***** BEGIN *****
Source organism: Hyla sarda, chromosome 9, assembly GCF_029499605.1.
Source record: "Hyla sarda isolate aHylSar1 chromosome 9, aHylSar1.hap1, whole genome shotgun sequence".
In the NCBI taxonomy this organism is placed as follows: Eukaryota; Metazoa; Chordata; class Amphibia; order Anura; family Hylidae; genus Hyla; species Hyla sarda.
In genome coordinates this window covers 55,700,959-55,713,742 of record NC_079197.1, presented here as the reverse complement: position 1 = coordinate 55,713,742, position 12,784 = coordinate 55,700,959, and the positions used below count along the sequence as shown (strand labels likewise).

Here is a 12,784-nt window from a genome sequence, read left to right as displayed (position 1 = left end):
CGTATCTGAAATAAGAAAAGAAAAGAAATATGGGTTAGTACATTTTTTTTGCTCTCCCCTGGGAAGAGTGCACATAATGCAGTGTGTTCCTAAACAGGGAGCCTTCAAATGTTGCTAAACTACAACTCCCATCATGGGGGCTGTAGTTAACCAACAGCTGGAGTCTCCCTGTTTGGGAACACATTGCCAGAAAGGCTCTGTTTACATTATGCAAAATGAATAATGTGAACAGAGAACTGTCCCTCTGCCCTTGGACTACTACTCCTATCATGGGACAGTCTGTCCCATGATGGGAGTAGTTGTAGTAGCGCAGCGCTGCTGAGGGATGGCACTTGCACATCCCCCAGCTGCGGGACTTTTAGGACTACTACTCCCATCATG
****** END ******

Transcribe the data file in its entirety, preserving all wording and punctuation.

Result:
Source organism: Hyla sarda, chromosome 9, assembly GCF_029499605.1.
Source record: "Hyla sarda isolate aHylSar1 chromosome 9, aHylSar1.hap1, whole genome shotgun sequence".
In the NCBI taxonomy this organism is placed as follows: Eukaryota; Metazoa; Chordata; class Amphibia; order Anura; family Hylidae; genus Hyla; species Hyla sarda.
In genome coordinates this window covers 55,700,959-55,713,742 of record NC_079197.1, presented here as the reverse complement: position 1 = coordinate 55,713,742, position 12,784 = coordinate 55,700,959, and the positions used below count along the sequence as shown (strand labels likewise).

Here is a 12,784-nt window from a genome sequence, read left to right as displayed (position 1 = left end):
CGTATCTGAAATAAGAAAAGAAAAGAAATATGGGTTAGTACATTTTTTTTGCTCTCCCCTGGGAAGAGTGCACATAATGCAGTGTGTTCCTAAACAGGGAGCCTTCAAATGTTGCTAAACTACAACTCCCATCATGGGGGCTGTAGTTAACCAACAGCTGGAGTCTCCCTGTTTGGGAACACATTGCCAGAAAGGCTCTGTTTACATTATGCAAAATGAATAATGTGAACAGAGAACTGTCCCTCTGCCCTTGGACTACTACTCCTATCATGGGACAGTCTGTCCCATGATGGGAGTAGTTGTAGTAGCGCAGCGCTGCTGAGGGATGGCACTTGCACATCCCCCAGCTGCGGGACTTTTAGGACTACTACTCCCATCATG